Targeted therapy drugs kill cancer cells by focusing on the specific abnormalities present in the cancer cells that allow them to survive.  For WM, typical targeted therapy drugs include ibrutinib and everolimus, which target B-cell signalling pathways.  Targeted therapy drugs may be used alone or combined with other medications, such as chemotherapy or biological therapy.  They can be used, alone or in combination, as an initial treatment for Waldenstrom’s macroglobulinemia or in cases where the cancer returns despite treatment.

    Biological therapy drugs use your immune system to kill cancer cells. Biological therapy drugs can be used alone or in combination with other medications as an initial treatment or as a treatment for recurrent Waldenstrom’s macroglobulinemia.  The most common biological therapy drugs are monoclonal antibodies such as rituximab and ofatumumab.

    In certain highly selected situations, a bone marrow transplant, also known as a stem cell transplant, may be used to treat Waldenstrom’s macroglobulinemia. There are two types of bone marrow transplants. Autologous, where the patient’s own stem cells are removed before receiving high-dose chemotherapy or radiation treatment. (Some times the stem cells are treated before removal). After these treatments are done, the cleaned stems cells are given back to the patient. The second is the Allogeneic or Donor bone marrow transplant, where stem cells are removed from another person, called a donor. Most times, the donor must have the same or similar genetic makeup as the patient, so that he or she is a “match” to the recipient. During this procedure, a lighter dose of chemotherapy is used to wipe out your diseased bone marrow. Healthy donor blood stem cells are infused into your body where they can rebuild healthy bone marrow.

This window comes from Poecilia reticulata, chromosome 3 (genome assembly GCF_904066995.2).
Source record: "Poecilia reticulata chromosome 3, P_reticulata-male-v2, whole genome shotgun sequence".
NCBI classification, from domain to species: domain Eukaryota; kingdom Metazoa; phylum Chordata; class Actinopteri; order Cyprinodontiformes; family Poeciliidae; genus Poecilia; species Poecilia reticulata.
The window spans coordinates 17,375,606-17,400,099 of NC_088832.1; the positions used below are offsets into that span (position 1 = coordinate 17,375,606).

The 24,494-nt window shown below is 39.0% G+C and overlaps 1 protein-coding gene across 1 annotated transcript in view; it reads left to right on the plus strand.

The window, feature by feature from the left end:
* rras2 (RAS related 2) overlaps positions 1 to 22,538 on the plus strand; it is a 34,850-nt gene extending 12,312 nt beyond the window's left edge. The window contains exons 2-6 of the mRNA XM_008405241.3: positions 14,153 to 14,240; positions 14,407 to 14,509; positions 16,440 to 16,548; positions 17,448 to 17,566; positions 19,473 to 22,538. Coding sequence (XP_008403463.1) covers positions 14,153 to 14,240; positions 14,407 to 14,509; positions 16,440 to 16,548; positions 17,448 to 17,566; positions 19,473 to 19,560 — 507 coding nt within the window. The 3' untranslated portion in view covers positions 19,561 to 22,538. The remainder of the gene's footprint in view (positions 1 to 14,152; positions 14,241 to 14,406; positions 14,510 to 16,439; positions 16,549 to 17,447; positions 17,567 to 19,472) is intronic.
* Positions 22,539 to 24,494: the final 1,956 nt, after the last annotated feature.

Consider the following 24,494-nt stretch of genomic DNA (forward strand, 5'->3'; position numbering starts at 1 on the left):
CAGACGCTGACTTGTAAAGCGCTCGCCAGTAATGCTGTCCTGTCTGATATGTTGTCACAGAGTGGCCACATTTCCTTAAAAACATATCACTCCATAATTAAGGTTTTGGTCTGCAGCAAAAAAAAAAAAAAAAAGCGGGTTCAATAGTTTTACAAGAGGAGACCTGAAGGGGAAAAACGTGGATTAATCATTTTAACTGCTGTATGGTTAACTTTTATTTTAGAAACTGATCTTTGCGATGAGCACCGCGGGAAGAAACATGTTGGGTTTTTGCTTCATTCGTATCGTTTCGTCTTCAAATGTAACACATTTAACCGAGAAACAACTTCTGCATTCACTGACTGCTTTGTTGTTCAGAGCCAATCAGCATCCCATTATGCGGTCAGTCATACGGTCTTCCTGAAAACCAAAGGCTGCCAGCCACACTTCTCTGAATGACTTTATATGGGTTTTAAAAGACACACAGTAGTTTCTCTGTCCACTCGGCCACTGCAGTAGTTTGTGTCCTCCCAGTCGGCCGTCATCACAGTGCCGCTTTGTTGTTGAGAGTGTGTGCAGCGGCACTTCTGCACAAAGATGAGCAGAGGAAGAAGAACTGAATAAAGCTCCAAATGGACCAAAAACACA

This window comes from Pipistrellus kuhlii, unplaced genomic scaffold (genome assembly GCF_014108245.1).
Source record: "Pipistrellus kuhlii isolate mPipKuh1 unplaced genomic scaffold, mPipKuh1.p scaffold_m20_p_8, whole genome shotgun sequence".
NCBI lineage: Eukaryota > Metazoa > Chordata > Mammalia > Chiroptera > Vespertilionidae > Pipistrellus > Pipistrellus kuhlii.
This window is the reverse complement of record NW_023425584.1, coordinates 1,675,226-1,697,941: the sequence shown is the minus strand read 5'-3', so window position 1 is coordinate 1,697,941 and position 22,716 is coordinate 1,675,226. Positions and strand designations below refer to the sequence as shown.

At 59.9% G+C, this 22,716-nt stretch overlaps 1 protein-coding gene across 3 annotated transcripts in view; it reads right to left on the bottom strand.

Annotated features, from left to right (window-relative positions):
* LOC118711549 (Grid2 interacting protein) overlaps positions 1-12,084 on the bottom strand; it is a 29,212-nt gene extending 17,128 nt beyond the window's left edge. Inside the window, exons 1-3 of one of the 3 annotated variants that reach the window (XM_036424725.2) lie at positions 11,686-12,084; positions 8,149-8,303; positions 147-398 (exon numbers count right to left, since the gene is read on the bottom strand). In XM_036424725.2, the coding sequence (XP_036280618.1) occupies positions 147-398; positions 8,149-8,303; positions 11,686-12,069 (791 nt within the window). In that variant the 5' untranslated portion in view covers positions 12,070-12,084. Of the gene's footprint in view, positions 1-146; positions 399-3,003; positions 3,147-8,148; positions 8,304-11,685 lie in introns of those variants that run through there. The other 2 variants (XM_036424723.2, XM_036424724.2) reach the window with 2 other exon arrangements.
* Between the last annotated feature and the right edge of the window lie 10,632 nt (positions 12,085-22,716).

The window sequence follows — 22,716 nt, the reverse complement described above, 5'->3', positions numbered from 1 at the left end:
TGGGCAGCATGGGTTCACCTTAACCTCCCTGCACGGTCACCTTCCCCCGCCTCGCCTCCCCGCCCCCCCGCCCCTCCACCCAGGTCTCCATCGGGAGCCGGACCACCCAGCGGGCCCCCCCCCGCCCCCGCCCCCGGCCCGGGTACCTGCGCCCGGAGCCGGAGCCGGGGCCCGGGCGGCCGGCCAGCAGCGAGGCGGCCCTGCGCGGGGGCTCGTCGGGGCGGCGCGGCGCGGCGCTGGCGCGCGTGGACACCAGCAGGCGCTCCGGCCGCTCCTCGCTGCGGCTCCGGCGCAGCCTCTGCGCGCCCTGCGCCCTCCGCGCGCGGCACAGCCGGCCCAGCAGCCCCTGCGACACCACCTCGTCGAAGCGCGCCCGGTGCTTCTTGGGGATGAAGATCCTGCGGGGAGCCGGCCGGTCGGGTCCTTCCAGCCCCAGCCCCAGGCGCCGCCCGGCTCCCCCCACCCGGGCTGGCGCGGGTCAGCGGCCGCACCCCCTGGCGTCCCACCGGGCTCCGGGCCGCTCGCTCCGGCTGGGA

Clinical trials give you a chance to try the latest in Waldenstrom’s macroglobulinemia treatment. Participation in a clinical trial can actually be the best or even the only option available – and should be seriously considered by the patient.

    Including prednisone and dexamethasone
    Including thalidomide and lenalidomide.
    Such as bortezomib and carfilzomib

A few words about Imbruvica (Ibrutinib)

Imbruvica (ibrutinib) was approved by the US Food and Drug Administration in 2015 as the first drug specifically designated for the treatment of WM.  It has since been approved by Health Canada and the European Medicines Agency for use in the European Union.

Imbruvica is a daily oral drug that targets the Bruton’s tyrosine kinase (BTK) pathway in B-cell growth and development.  While it is a very important step forward in treatment, it is not a cure for WM and not everyone responds to it.  Many of the older, established treatments are still appropriate for WM patients, and there are several new treatments still in the research pipeline that may achieve FDA and Canadian approval as well.

Note that approval by Health Canada does not mean that it is automatically funded in provincial drug plans.  It is typically not used as a first-line treatment in Canada.